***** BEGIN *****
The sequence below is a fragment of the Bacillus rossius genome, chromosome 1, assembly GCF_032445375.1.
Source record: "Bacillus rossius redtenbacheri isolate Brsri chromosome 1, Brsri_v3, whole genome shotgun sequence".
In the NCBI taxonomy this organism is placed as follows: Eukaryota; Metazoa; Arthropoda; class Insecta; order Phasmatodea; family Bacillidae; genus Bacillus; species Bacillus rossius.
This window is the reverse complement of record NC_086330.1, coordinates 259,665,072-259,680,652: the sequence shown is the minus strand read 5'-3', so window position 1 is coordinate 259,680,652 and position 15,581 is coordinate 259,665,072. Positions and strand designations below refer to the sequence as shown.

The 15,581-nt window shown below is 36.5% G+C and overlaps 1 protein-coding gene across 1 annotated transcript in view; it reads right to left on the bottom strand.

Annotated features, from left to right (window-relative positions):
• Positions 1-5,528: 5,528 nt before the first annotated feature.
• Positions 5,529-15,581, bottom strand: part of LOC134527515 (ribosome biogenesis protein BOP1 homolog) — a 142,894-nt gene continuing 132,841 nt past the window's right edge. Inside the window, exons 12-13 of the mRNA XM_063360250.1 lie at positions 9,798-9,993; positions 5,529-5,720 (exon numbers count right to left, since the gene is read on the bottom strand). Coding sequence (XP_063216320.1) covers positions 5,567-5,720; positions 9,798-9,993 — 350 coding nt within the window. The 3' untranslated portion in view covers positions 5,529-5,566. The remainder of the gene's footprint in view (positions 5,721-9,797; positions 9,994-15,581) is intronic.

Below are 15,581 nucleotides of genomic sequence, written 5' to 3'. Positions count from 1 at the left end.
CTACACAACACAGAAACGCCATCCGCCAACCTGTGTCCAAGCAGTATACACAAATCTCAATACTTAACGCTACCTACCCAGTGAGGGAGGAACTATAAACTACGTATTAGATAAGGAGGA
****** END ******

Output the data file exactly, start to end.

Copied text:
The sequence below is a fragment of the Bacillus rossius genome, chromosome 1, assembly GCF_032445375.1.
Source record: "Bacillus rossius redtenbacheri isolate Brsri chromosome 1, Brsri_v3, whole genome shotgun sequence".
In the NCBI taxonomy this organism is placed as follows: Eukaryota; Metazoa; Arthropoda; class Insecta; order Phasmatodea; family Bacillidae; genus Bacillus; species Bacillus rossius.
This window is the reverse complement of record NC_086330.1, coordinates 259,665,072-259,680,652: the sequence shown is the minus strand read 5'-3', so window position 1 is coordinate 259,680,652 and position 15,581 is coordinate 259,665,072. Positions and strand designations below refer to the sequence as shown.

The 15,581-nt window shown below is 36.5% G+C and overlaps 1 protein-coding gene across 1 annotated transcript in view; it reads right to left on the bottom strand.

Annotated features, from left to right (window-relative positions):
• Positions 1-5,528: 5,528 nt before the first annotated feature.
• Positions 5,529-15,581, bottom strand: part of LOC134527515 (ribosome biogenesis protein BOP1 homolog) — a 142,894-nt gene continuing 132,841 nt past the window's right edge. Inside the window, exons 12-13 of the mRNA XM_063360250.1 lie at positions 9,798-9,993; positions 5,529-5,720 (exon numbers count right to left, since the gene is read on the bottom strand). Coding sequence (XP_063216320.1) covers positions 5,567-5,720; positions 9,798-9,993 — 350 coding nt within the window. The 3' untranslated portion in view covers positions 5,529-5,566. The remainder of the gene's footprint in view (positions 5,721-9,797; positions 9,994-15,581) is intronic.

Below are 15,581 nucleotides of genomic sequence, written 5' to 3'. Positions count from 1 at the left end.
CTACACAACACAGAAACGCCATCCGCCAACCTGTGTCCAAGCAGTATACACAAATCTCAATACTTAACGCTACCTACCCAGTGAGGGAGGAACTATAAACTACGTATTAGATAAGGAGGA